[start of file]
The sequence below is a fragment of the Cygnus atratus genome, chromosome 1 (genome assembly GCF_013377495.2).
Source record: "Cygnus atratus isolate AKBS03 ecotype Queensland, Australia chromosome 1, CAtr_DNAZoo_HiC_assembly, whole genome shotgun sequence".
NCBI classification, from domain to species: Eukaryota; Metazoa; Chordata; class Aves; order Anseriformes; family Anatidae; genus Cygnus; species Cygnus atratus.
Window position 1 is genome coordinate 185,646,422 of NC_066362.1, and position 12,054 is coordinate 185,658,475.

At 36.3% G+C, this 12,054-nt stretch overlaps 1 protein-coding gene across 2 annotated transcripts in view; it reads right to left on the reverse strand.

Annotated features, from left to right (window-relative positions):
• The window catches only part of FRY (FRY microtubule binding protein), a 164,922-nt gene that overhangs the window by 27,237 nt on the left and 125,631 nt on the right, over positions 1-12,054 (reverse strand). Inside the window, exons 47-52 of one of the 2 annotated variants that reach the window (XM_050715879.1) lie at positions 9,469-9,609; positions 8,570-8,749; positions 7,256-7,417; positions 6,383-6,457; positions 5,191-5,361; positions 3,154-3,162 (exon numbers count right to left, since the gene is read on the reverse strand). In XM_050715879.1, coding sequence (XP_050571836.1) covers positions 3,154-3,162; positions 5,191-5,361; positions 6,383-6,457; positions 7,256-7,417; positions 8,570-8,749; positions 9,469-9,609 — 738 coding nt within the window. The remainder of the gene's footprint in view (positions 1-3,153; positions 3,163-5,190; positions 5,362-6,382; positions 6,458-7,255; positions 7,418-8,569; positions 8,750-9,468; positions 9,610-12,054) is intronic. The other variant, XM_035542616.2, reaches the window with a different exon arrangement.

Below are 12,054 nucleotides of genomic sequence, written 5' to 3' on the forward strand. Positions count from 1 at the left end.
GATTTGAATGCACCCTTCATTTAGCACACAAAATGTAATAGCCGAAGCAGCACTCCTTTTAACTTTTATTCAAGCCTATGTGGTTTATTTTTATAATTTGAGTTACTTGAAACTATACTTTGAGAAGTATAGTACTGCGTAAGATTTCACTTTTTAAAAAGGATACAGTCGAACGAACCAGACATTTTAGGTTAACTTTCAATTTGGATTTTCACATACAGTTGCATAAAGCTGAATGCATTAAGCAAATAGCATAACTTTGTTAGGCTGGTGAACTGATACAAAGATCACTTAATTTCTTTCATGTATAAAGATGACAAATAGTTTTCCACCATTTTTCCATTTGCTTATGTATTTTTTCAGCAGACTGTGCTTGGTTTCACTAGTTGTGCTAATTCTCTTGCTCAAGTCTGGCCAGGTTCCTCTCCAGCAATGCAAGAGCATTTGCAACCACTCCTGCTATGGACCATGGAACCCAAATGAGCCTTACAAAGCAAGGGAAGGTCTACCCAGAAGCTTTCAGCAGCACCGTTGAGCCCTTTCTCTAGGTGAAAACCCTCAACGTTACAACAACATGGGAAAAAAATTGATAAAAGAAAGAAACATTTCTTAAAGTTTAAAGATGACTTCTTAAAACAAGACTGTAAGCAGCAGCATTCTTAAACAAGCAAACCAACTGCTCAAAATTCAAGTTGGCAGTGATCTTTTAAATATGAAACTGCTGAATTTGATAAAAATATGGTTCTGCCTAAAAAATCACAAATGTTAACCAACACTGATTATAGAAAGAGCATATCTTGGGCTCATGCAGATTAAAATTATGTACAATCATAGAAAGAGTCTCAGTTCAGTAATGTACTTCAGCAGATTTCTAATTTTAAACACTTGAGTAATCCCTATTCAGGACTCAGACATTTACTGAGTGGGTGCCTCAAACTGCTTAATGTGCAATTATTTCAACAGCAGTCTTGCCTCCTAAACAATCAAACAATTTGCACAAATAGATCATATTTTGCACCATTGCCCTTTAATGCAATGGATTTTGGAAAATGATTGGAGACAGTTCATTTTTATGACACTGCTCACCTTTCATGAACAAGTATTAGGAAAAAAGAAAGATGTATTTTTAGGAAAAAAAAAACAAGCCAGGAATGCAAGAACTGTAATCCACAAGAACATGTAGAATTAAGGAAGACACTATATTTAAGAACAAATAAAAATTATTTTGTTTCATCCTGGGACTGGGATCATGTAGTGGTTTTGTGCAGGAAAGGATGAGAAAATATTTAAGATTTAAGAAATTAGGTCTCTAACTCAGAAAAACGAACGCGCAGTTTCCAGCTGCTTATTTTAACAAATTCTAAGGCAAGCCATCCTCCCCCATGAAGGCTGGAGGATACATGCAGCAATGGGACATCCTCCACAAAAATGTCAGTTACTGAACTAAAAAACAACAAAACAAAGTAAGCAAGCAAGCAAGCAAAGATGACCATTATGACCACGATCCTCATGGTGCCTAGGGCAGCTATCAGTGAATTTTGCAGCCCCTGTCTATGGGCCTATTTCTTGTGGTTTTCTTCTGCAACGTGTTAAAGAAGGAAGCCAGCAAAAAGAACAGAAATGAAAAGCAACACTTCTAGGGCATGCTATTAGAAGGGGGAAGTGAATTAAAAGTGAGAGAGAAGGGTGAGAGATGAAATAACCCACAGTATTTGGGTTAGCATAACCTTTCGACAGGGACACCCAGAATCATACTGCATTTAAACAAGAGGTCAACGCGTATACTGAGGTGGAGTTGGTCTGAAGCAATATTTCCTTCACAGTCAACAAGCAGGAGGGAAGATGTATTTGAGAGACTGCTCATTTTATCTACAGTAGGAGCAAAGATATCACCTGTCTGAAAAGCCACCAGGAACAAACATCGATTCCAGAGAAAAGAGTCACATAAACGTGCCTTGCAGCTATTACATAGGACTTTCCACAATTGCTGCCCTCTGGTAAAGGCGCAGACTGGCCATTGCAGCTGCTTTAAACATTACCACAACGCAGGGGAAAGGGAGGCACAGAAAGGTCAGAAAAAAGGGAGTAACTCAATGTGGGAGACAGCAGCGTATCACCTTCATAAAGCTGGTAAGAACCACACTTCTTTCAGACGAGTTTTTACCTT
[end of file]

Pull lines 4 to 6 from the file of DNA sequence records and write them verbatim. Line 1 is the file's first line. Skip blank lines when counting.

Window position 1 is genome coordinate 185,646,422 of NC_066362.1, and position 12,054 is coordinate 185,658,475.

At 36.3% G+C, this 12,054-nt stretch overlaps 1 protein-coding gene across 2 annotated transcripts in view; it reads right to left on the reverse strand.

Annotated features, from left to right (window-relative positions):